Opinion

The PR industry needs to work harder to build authentic relationships with journalists

The demise of authenticity has coincided with the rise of fake news. PR consultant Katie Clift considers what needs to happen to bring trust back onto the table.

2017 was the year of fake news. The term itself even became a word of the year and it’s set to be officially acknowledged by Collins Dictionary in its next print edition.

With the very real rise of fake news, comes the rise of an even greater call for Australian media and PR professionals to commit to authenticity in 2018.

In fact, I would argue it needs to be the word of the year for Australian media over the next 12 months.

Authentic reporting, authentic relationship building and authentic press pitches are all vital to the integrity of our industry, and to the success of our careers as public relations, media and communications professionals.

We have a duty of care to our contacts, our featured talent and our publics to ensure authentic reporting. In such a fast-paced digital age of journalism, and in many cases a diminishing of newsroom resources, it’s becoming harder to fact-check or even double-check our copy before posting, broadcasting or publishing.

But the words we write, and broadcast, have power. The power to influence a point of view, a set of opinions, personal decisions and future thinking. We have a responsibility to ensure, to the best of our ability, that our reporting is accurate, genuine, well-formulated, in the best interests of our audience and timely.

Authentic relationships are crucial for 2018. Gone is the old notion of traditional networking. I honestly can’t recall the last time I built a long-term connection by swapping business cards over a glass of sauvignon blanc and dim sums at an industry event.

Great media relationships – between communicators and journalists, organisations and media, public relations specialists and broadcasters – all begin with authenticity.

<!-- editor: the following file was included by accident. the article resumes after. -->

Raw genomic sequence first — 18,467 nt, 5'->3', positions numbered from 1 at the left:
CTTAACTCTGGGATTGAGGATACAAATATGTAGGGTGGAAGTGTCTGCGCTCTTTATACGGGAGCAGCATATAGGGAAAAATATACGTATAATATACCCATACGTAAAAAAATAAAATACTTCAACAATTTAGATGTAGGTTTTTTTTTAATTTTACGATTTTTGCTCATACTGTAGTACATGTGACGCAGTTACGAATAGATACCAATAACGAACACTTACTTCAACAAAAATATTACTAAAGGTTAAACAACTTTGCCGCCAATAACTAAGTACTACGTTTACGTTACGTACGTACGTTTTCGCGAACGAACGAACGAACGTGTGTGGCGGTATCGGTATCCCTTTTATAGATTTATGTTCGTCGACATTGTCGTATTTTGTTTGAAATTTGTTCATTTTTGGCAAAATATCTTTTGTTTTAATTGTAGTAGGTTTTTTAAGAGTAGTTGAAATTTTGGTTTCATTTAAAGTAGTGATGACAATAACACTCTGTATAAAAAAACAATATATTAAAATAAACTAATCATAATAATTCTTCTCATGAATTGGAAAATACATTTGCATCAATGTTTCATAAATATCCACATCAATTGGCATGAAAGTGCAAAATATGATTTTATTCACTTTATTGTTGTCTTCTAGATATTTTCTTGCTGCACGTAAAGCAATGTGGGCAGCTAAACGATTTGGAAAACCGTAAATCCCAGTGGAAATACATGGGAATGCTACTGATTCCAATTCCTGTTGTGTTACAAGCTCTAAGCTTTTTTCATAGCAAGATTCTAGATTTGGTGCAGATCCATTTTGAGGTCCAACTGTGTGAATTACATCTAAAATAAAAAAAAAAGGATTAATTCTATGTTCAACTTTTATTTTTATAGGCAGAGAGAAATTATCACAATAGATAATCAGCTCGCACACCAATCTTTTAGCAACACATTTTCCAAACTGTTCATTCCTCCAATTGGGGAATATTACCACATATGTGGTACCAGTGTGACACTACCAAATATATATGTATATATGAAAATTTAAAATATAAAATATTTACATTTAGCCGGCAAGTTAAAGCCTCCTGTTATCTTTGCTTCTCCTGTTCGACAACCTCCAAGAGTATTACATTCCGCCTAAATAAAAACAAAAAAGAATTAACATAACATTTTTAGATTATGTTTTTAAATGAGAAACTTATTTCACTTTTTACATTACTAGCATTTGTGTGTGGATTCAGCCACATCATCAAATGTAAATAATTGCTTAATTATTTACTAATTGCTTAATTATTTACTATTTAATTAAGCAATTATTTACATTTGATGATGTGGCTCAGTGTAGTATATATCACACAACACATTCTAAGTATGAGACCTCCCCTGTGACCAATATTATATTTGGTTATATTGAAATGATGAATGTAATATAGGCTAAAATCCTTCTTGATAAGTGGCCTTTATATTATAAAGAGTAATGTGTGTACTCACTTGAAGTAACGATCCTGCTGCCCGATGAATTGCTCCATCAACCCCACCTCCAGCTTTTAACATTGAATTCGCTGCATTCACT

We need to work harder this year – not on ‘cold-call conversations’ at a few select events – but in caring about our fellow industry colleagues. We must take the time to connect with others instead of competing. We must be open, committed, hard-working and humble to get the best media results for us, and for our publics.

I believe one of the best decisions we can make this year is to stop competing with other media professionals – even if we’re vying for the same media space. Working together to help each other maximise coverage will reap benefits professionally and personally.

It’s always been a personal value of mine to stay on the front foot and speak well of the people and organisations I work with.

We also need to say goodbye, in 2018, to the poorly-executed public relations pitch. There’s not one media outlet that has the time for a last-minute smoke-and-mirrors press release. We need to get better at pitching authentically, saying what we mean, communicating clearly and specifically.

Let’s refrain from talking up our story idea to be bigger than it is, or spin a pitch based on outdated or irrelevant information. Let’s not waste the precious time our journalists have – let’s commit instead to being transparent, preparing and offering authentic media stories that are timely, considered, bold and able to make an impact.

Australia needs more authenticity in its everyday media stories. That begins with all of us – consumers, organisations, public relations specialists, journalists, broadcasters, writers, producers and editors.

We need to work hard to make authenticity our word of the year for 2018. Moving from fake news, to authentic news. It begins with us!

Katie Clift is an international PR consultant, journalist and broadcaster living and working in Athens, Greece

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